Bony Enlargements of the Joint
Enlargement of a joint is not the same as swelling
Bony enlargement without joint swelling feels hard to the touch and is not usually tender. This finding is typical of osteoarthritis, although it may also occur in people who have no joint pain and as a consequence of other joint disease, such as rheumatoid arthritis.
Diagnosing arthritis poses a significant challenge to any physician because of the sheer number of conditions that can cause joint discomfort and because there are rarely tests available to establish a definitive diagnosis. Consequently, a doctor must rely heavily on your description of symptoms and other relevant information, plus a physical examination.
That’s why you should prepare for your appointment by making a list of your symptoms and the circumstances under which they occur. Do you notice them during or after a particular activity? Or first thing in the morning?
Primary care doctors can usually determine at the first visit whether the problem is a form of arthritis or some other musculoskeletal problem, such as Bursitis or Tendonitis. But it may take several visits to make a more specific diagnosis.
Know your own medical history
Your symptoms — what they are, when they first began, and how they’ve changed over time — provide potent clues your doctor will need to know to make an accurate diagnosis. Be prepared to discuss the following:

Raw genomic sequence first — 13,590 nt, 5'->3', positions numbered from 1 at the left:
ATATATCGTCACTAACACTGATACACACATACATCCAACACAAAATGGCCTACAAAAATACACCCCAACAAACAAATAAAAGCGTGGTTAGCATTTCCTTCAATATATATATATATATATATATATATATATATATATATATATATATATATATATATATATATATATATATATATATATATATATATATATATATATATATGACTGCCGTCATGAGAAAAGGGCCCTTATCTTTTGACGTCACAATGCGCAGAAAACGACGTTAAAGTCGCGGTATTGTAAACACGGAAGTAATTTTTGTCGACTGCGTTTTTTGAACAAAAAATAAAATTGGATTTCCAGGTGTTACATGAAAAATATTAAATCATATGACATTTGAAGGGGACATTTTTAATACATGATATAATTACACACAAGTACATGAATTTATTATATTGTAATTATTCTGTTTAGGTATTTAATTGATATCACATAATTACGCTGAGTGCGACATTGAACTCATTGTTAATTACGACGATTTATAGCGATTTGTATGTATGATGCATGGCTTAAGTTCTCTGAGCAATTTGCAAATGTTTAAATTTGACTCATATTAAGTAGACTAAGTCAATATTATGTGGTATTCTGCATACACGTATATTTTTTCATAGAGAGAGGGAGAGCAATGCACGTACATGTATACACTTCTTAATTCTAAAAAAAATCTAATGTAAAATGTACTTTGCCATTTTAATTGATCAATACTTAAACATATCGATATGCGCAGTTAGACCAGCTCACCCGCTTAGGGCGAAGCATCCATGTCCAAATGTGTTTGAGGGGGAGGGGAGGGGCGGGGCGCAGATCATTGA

- The type of joint symptoms (such as pain or stiffness)
- The effect of activity (such as increased pain or relief of stiffness during or after a particular activity)
- The rate of onset
- Identification of any other symptoms (fever, fatigue, weight loss, skin problems, bowel problems)
- A summary of events that occurred near the time the symptoms first appeared (such as viral illness, bacterial infection, injury, vaccination, new medication, or change in activity)
- The time of day that joint symptoms are worst
- The presence or absence of joint swelling, redness, or warmth
- Any previous episodes of similar symptoms
- Your family’s history of arthritis or rheumatic disease.
This information, plus an accurate description of where the pain is and how it feels will help your doctor arrive at a successful diagnosis